The code provides high level statements or “objectives” about how various aspects of a building should perform at worst. The code designers expected the market would call for higher performance where appropriate e.g., for prestige buildings.
Each objective is contained in one of 40 separate clauses – for example, “Clause H1 Energy Efficiency”. The objective is supported by a hierarchy of “functional requirements” and then “performance criteria”.
Compliance with the code is achieved through three possible paths:
- using an “Acceptable Solution” (AS) – do this exactly and you have complied;
- using a “Verification Method” (VM) – use this method to show you have complied; or
- creating an “alternative solution”, which complies with the performance criteria.
Clause H1 Energy Efficiency now has five separate ASs and VMs for houses and larger non-residential buildings. Not all 40 clauses in the code have both an AS and a VM, but all have at least one of them. The ministry updates these on a regular basis, following public consultation.
Just to make life more complicated, not all issues in the Building Act are covered by the code.
For example, one of the stated purposes of the Act is to set performance standards ensuring “buildings are designed, constructed, and able to be used in ways that promote sustainable development”. Apart from the energy efficiency requirements in clause H1, there are no code provisions to support this.
Clause B2 Durability does set minimum lifetimes for different parts of a building – 50, 15 or 5 years depending on factors such as ease of replacement and relative importance, and assuming “normal maintenance”. The Act’s principles also put on onus on builders – as well as others involved in building design and construction – to take into account “the need to ensure that maintenance requirements of household units are reasonable”. But the code has nothing to say on how this might be done.
Despite these gaps, the Building Code’s minimum performance approach has already resulted in a huge amount of documentation relating to building controls.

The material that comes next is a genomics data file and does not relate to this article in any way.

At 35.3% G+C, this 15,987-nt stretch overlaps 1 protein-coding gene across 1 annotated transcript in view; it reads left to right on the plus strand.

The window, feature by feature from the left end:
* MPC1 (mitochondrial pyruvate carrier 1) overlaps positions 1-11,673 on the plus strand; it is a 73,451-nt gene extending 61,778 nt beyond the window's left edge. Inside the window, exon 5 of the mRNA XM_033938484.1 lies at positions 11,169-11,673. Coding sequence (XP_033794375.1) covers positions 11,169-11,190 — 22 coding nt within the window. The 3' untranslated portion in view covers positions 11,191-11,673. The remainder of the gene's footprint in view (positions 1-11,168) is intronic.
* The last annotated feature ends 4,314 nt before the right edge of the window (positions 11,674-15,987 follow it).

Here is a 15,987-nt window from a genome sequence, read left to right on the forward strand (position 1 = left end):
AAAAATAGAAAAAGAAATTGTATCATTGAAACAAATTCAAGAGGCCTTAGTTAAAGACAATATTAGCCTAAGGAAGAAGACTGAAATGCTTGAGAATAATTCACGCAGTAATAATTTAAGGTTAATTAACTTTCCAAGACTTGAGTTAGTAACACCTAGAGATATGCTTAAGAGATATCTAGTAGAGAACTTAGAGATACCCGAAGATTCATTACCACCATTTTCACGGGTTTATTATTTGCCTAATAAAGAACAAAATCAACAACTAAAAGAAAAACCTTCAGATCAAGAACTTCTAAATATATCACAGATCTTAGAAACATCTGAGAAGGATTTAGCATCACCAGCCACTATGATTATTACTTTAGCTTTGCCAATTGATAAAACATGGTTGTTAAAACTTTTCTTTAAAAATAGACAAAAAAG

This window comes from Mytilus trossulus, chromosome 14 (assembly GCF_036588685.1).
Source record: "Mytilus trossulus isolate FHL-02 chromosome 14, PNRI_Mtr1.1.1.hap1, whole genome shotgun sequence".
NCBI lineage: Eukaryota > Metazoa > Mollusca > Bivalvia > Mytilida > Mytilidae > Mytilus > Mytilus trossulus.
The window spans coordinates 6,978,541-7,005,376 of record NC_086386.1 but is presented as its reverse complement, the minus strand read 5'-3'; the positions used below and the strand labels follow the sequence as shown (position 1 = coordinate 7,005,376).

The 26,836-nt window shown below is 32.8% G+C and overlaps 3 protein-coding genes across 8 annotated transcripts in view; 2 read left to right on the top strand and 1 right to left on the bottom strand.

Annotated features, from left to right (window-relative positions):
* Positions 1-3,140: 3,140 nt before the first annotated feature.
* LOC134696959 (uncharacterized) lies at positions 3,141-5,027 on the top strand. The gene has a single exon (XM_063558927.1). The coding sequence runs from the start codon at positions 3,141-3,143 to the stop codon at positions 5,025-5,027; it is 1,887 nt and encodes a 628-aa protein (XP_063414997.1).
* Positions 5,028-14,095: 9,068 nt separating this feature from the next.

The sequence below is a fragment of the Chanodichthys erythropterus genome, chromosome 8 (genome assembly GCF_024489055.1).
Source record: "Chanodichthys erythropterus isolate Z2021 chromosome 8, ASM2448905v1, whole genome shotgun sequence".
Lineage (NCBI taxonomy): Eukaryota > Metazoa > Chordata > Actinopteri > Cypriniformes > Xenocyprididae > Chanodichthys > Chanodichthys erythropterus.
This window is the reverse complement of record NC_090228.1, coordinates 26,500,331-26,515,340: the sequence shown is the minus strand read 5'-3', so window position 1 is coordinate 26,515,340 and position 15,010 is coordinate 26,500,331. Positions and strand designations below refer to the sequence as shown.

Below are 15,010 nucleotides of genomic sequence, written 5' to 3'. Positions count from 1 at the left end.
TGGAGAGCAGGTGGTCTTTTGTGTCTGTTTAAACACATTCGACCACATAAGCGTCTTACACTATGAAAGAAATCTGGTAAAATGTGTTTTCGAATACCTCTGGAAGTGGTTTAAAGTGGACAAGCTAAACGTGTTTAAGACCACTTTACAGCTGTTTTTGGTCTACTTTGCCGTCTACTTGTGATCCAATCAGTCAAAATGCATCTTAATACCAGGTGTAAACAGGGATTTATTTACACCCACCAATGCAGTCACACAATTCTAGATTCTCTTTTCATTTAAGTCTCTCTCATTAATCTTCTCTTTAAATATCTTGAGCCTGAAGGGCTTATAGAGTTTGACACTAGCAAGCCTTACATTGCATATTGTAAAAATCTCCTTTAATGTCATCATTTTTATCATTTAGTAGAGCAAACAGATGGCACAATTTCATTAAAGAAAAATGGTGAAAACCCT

Building Code by the numbers
Since the advent of building controls in New Zealand, the rulebook has increased significantly.
The 1854 Auckland City Building Act ran to just eight pages (see Table).
Today, the code, and its acceptable solutions and verification methods, comprise 47 documents totalling 1,500 pages. According to Google, a further 9,900 web pages providing guidance on the code are available on the ministry’s Building Performance website.
The ministry’s Building Code Hub provides another 11,000 supporting documents and webpages. These include legally binding determinations about the interpretation of building rules. There are currently 1,775 determinations, of which 925 relate to housing.
Why such an increase in size? Codes have increased in coverage, administrative requirements and enforcement provisions. Buildings have become more complex, as they now meet wider owner and societal expectations. There are now many more building systems and materials, often with tighter requirements on their use and maintenance.
There has also been a shift in knowledge, education and training away from the people building on-site to those working off-site.
Although not all these documents will be relevant for every building, the ones specific to the building type must be followed – not to create a high performing building, but merely to ensure the legal minimum requirements are met.
Doing things better is another story.